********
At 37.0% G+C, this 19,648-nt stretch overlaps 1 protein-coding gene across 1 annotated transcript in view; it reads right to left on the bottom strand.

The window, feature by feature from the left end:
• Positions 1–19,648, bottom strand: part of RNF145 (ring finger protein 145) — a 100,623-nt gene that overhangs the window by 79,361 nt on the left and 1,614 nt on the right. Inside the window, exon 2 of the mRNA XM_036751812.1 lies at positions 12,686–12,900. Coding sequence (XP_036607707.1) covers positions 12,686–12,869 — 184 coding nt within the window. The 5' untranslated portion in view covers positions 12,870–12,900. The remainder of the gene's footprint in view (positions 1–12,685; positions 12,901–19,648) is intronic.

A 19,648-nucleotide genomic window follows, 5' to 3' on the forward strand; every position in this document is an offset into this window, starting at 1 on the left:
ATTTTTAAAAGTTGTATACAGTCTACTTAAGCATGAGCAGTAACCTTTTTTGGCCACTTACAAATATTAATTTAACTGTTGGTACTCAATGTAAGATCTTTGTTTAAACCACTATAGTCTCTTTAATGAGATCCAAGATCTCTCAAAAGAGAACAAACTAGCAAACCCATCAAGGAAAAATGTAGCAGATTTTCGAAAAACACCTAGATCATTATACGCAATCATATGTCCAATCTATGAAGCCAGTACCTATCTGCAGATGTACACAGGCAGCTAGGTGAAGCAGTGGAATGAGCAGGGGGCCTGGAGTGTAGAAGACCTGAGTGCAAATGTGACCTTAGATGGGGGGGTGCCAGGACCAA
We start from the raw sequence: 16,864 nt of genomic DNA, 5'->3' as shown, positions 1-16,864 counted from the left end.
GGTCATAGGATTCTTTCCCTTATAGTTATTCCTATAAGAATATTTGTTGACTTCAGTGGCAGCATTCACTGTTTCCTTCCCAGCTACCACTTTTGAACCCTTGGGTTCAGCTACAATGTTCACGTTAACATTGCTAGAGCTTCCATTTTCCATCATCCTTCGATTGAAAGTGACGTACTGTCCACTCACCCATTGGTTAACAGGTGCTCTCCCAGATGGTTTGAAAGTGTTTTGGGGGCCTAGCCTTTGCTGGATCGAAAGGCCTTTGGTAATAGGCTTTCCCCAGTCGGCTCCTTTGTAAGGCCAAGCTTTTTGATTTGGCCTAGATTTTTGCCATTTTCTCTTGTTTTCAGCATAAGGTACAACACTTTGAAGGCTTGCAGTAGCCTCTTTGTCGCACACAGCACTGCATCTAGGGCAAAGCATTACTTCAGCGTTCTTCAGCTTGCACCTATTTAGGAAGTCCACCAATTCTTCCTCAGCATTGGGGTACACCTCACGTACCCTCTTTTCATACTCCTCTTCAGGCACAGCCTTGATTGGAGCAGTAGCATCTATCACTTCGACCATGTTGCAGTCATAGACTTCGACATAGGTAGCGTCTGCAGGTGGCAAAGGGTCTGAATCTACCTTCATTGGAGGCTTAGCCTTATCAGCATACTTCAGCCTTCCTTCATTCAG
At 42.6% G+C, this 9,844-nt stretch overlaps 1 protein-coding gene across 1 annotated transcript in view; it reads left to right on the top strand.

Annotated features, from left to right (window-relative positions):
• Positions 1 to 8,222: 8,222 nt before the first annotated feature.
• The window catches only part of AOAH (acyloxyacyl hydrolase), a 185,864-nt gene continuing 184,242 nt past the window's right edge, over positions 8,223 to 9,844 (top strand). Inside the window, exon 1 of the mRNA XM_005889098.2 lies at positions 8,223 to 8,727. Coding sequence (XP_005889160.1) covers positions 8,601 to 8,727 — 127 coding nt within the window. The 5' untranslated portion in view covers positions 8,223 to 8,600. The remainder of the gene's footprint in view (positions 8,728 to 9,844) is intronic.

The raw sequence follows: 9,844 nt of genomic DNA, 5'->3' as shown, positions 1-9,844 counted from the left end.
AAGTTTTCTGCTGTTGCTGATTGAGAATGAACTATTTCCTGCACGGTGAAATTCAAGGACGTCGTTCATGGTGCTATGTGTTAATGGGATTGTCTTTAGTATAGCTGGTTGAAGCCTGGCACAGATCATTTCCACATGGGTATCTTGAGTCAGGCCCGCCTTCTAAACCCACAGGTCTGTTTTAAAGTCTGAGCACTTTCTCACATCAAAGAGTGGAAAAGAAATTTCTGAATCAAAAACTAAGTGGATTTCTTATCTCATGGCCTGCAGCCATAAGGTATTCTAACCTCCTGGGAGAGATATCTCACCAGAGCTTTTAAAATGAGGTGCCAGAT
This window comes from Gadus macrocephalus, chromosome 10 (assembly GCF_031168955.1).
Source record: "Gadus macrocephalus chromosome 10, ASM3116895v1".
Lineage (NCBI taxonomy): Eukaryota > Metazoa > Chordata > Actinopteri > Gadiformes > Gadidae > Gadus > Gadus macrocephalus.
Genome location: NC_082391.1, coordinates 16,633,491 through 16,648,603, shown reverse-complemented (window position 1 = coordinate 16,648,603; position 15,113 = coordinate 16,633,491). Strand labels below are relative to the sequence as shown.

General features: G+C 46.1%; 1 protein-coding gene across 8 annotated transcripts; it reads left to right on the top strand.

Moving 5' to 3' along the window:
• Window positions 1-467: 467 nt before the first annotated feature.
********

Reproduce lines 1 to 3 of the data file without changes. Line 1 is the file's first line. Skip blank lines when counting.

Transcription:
At 37.0% G+C, this 19,648-nt stretch overlaps 1 protein-coding gene across 1 annotated transcript in view; it reads right to left on the bottom strand.

The window, feature by feature from the left end:
• Positions 1–19,648, bottom strand: part of RNF145 (ring finger protein 145) — a 100,623-nt gene that overhangs the window by 79,361 nt on the left and 1,614 nt on the right. Inside the window, exon 2 of the mRNA XM_036751812.1 lies at positions 12,686–12,900. Coding sequence (XP_036607707.1) covers positions 12,686–12,869 — 184 coding nt within the window. The 5' untranslated portion in view covers positions 12,870–12,900. The remainder of the gene's footprint in view (positions 1–12,685; positions 12,901–19,648) is intronic.